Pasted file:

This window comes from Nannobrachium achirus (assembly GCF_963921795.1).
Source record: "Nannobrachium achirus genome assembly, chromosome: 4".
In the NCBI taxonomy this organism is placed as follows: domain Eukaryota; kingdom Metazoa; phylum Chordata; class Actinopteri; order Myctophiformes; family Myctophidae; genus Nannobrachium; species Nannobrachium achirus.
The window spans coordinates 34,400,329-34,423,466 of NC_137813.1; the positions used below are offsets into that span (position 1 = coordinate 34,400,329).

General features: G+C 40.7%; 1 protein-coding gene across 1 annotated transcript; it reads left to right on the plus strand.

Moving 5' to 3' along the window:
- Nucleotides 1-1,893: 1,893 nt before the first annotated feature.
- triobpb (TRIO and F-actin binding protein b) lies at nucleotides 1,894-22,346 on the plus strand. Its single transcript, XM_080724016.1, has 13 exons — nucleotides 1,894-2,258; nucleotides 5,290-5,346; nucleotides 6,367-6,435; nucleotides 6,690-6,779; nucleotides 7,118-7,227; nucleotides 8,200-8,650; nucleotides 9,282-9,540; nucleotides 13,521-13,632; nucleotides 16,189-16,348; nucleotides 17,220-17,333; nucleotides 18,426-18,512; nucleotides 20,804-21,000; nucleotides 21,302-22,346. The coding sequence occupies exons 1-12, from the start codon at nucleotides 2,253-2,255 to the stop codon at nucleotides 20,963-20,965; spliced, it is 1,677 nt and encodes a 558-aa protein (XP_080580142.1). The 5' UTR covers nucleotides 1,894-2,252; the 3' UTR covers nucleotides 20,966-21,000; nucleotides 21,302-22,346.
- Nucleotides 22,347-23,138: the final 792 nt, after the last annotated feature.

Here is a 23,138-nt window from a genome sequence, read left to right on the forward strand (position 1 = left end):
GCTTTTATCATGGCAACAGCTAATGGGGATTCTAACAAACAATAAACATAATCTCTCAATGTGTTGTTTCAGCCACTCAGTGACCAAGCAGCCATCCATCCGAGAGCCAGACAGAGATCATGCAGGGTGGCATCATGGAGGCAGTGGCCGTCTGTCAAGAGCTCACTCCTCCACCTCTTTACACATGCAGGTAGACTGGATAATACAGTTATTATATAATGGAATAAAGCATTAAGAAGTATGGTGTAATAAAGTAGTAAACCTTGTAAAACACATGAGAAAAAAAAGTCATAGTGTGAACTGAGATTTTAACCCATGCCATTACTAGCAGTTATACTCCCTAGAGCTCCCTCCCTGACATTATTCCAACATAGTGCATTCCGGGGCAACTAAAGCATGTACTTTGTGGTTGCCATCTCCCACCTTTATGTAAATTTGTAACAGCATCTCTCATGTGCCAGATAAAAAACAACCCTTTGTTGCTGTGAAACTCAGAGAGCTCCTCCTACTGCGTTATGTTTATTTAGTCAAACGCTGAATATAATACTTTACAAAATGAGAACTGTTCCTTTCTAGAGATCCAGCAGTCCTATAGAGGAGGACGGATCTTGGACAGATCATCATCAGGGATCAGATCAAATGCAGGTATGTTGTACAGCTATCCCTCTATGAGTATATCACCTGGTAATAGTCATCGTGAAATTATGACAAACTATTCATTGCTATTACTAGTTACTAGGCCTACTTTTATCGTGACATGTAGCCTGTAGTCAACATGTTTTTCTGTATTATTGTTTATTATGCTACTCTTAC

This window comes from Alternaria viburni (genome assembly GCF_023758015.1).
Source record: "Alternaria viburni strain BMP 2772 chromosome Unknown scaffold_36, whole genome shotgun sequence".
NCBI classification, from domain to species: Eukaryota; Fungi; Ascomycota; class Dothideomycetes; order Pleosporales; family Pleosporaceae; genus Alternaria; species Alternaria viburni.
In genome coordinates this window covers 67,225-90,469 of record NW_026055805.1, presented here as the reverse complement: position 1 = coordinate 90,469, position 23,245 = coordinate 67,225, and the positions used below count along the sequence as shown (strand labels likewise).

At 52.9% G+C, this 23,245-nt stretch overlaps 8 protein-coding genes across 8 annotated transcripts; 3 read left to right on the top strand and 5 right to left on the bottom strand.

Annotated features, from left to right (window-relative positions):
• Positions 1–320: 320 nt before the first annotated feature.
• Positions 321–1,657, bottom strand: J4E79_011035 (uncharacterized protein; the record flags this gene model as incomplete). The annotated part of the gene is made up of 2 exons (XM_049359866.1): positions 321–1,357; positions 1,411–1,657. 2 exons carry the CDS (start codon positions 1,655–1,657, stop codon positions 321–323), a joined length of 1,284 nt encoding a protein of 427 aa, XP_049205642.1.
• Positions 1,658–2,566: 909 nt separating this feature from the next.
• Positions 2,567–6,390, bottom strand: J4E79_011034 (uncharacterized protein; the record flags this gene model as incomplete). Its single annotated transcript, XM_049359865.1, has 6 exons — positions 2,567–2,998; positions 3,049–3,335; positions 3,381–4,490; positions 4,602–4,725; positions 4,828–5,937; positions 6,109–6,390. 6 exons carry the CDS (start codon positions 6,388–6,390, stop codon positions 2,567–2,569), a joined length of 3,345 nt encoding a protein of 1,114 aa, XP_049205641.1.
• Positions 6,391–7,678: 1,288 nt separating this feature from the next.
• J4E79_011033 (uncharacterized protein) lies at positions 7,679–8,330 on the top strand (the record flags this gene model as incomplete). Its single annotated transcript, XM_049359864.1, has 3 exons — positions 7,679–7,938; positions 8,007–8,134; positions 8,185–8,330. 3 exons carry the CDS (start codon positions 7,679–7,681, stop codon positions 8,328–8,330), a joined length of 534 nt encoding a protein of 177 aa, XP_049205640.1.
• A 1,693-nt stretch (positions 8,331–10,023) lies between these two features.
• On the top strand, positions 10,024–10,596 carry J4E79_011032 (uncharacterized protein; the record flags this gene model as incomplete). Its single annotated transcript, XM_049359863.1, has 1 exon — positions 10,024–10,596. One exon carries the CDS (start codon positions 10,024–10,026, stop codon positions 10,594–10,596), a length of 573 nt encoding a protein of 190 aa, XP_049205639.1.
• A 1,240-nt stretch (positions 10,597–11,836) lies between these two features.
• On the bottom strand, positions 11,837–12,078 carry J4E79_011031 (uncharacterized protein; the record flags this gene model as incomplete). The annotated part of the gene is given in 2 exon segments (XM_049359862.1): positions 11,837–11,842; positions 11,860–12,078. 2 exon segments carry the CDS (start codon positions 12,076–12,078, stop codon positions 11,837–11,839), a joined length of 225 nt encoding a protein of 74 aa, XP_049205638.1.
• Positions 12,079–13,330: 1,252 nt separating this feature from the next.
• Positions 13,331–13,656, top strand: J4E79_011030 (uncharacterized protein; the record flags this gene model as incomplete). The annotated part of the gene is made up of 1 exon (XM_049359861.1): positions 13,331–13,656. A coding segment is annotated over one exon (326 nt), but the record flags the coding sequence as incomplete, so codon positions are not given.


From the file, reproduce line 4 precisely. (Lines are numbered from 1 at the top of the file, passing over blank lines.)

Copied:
The window spans coordinates 34,400,329-34,423,466 of NC_137813.1; the positions used below are offsets into that span (position 1 = coordinate 34,400,329).